Recently touring with We Are Scientists, their new best pals, it has also just been announced that new friend Mark Hoppus will be helping them in recording their upcoming album.

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Words/Photos: Nathan Matheson

EPs of 2014

Daniel Mutch – Remedy & Therapy18 Daniel Mutch – Remedy & Therapy

With Remedy & Therapy, Mutch has managed to present us with five remarkable tracks well worth spilling out of any speaker or set of headphones over the winter period and we’d be fools not to oblige.

[review]

So Many Animal Calls – Burden18 So Many Animal Calls – Burden [Bloc+]

So Many Animal Calls are most definitely back, and they state their intent from the off on Burden, with huge sounding guitars and some well thought out, melodic bridge sections. This is a coming of age of So Many Animal Calls, who’s first EP since 2011’s Eulogy is a fine showing of the unique brand of Scottish indie they’re trying to create.

[review]

Foreign Skies – This Human Error18 Foreign Skies – This Human Error

This Human Error is a fierce and talented post-rock torrent that will not leave anyone indifferent. Foreign Skies is one of the best new bands that could be added to this already massive musical Scottish layer’s cake.

[review]

The Great Albatross – Roots14 The Great Albatross – Roots [Count Your Lucky Stars]

Originally from the USA, Wesley Chung of The Great Albatross has been seen bringing his fantastic acoustic music round Glasgow over the last year or so. His debut EP is something that not enough people are talking about; featuring some the of the most fantastic acoustic tracks, with great songwriting and a great voice, The Great Albatross is really something to check out. (Iain Gillon)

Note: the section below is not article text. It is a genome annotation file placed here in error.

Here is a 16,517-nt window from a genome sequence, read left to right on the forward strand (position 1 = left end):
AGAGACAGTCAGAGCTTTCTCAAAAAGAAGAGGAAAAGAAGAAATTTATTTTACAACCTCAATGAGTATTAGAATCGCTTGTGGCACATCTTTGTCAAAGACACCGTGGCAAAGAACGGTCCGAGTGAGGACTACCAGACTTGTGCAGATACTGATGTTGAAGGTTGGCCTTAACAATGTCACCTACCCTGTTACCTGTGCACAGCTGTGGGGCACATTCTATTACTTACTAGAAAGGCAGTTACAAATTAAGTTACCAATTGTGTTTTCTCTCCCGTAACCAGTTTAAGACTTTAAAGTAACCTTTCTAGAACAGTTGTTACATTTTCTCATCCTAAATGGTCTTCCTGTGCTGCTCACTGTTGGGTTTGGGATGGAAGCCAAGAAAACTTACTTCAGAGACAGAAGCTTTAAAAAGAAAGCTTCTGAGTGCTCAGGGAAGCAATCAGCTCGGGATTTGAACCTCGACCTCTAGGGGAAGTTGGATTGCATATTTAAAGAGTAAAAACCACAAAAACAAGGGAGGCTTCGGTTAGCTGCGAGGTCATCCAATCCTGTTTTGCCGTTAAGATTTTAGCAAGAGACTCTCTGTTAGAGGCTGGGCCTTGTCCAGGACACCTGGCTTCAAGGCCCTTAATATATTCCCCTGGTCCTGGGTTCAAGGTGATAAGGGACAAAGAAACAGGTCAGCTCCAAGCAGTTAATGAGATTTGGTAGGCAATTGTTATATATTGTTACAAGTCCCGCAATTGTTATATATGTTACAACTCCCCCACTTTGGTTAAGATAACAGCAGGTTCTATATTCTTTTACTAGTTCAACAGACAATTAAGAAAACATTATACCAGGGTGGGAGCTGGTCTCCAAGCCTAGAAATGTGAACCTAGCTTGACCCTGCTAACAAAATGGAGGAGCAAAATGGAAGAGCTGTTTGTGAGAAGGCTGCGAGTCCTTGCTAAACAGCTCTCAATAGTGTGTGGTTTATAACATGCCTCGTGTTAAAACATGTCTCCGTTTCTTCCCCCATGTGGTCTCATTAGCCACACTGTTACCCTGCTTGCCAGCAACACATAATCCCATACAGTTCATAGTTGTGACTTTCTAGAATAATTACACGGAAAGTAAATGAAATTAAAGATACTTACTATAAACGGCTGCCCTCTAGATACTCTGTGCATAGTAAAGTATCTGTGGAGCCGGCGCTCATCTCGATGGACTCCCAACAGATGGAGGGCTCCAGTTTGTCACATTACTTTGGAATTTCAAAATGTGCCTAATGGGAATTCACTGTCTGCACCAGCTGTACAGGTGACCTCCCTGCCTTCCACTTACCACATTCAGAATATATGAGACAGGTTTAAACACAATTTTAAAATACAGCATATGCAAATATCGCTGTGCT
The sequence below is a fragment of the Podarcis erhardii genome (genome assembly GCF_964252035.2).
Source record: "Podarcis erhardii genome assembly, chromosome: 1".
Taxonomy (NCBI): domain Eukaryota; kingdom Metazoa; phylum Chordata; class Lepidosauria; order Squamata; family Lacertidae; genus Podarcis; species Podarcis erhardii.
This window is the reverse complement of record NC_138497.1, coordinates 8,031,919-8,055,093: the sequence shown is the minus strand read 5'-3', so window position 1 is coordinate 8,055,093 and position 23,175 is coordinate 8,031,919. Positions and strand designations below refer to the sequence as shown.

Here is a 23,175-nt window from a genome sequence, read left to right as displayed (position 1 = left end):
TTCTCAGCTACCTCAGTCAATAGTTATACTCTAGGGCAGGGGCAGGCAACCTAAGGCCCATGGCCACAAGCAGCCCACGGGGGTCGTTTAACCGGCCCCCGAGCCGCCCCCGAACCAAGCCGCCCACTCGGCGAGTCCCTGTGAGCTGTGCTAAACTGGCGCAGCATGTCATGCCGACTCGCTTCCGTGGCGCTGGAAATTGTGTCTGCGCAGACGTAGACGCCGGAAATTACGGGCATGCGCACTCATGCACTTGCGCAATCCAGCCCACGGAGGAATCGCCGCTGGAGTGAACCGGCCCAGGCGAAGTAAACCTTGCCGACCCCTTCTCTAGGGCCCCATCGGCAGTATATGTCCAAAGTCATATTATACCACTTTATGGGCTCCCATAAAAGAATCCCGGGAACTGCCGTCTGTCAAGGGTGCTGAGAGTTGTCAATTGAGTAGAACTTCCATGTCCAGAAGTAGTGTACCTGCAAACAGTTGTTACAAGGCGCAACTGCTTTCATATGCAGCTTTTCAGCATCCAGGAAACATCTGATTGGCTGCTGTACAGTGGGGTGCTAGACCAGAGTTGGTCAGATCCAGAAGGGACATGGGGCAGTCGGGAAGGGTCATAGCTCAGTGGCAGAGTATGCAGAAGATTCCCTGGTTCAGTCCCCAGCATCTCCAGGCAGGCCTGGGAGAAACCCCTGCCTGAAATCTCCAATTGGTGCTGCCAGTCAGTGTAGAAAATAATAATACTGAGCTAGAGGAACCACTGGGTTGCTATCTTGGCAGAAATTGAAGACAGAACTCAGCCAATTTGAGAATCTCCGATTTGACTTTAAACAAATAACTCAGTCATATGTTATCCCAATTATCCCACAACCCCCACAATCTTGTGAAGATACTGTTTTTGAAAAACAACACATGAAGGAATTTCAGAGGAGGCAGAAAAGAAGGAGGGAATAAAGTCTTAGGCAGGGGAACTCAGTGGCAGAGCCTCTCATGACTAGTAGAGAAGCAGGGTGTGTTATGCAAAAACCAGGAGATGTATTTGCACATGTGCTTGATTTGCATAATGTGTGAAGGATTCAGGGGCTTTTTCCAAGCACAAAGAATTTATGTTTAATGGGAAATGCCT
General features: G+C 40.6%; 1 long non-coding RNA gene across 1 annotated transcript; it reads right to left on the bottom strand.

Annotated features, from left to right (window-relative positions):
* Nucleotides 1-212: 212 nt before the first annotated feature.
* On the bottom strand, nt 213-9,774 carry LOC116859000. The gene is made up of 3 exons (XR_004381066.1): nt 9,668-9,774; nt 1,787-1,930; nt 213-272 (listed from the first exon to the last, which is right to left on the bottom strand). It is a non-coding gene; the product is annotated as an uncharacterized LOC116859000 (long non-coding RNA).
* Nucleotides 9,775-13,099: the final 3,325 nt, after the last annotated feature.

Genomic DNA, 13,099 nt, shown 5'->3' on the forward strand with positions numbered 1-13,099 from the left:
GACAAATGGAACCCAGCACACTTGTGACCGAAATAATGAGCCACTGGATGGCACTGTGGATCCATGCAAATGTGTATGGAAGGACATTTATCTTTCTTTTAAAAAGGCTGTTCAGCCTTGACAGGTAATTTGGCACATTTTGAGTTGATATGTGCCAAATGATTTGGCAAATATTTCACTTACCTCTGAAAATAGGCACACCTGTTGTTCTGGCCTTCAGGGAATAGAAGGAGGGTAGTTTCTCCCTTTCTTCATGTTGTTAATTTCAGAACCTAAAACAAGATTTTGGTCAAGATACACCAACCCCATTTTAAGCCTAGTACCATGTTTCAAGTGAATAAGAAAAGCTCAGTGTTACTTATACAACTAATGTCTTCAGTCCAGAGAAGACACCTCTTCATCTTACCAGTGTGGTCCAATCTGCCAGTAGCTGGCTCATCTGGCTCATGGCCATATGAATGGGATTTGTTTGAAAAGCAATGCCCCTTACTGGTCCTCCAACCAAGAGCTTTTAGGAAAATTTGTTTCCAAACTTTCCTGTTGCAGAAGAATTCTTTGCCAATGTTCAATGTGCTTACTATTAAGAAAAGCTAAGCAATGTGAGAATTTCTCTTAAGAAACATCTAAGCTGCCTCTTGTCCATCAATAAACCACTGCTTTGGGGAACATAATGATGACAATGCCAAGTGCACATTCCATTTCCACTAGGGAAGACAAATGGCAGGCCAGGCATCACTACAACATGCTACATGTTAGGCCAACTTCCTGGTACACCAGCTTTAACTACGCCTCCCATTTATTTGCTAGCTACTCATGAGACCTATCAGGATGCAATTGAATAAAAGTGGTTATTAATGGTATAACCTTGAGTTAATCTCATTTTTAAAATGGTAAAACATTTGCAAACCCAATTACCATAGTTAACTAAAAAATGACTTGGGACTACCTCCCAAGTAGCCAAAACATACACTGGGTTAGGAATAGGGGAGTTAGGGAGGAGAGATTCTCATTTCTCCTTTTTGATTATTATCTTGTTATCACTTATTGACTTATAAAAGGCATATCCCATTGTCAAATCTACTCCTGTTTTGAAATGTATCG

Happy Meals – Apero14 Happy Meals – Apero [Night School]

Where Happy Meals’ debut release Apéro differs from their kid targeting meal namesake by providing all the fun and colour without any nastiness. From first listen the organic natural vibe stands out, distinguishing Happy Meals from a majority of lo-fi electronic acts, whose identities often feel too contrived to have any soul.

[review]

Bellow Below – BIG WHOOP14 Bellow Below – Big Whoop[Good Grief]

Following a brief absence, Bellow Below return with a second serving of atmospheric math-rock, in the guise of Big Whoop. Continuing the themes of previous EP, Hooks, in less immediate terms, the band expertly weaves intricate rhythms and melodies with floating vocals throughout. (Kyle McCormick)

[review]

The Monty Hall Problem – Holy14 The Monty Hall Problem – Holy

Holy continued the Glasgow four-piece’s reverberated rock n’ roll momentum, while a couple of high profile support slots will have done their popularity no harm at all.

 

Machines In Heaven – Hindu Milk10 Machines In Heaven – Hindu Milk [Hotgem]

Hindu Milk is a clutter of weird bleeps and bloops tidied into the shape of an awesome electronic EP. While label mates Atom Tree took a more commercial route for their own latest release, Machines in Heaven went in the opposite direction and created something that sounds like a particularly melodic and rhythm-heavy 90’s Gameboy game dipped in production knowledge and a songwriter’s imagination; strange and joyous. (Greg Murray)

[review]

Skinny Dipper – Masks10 Skinny Dipper – Masks [Olive Grove]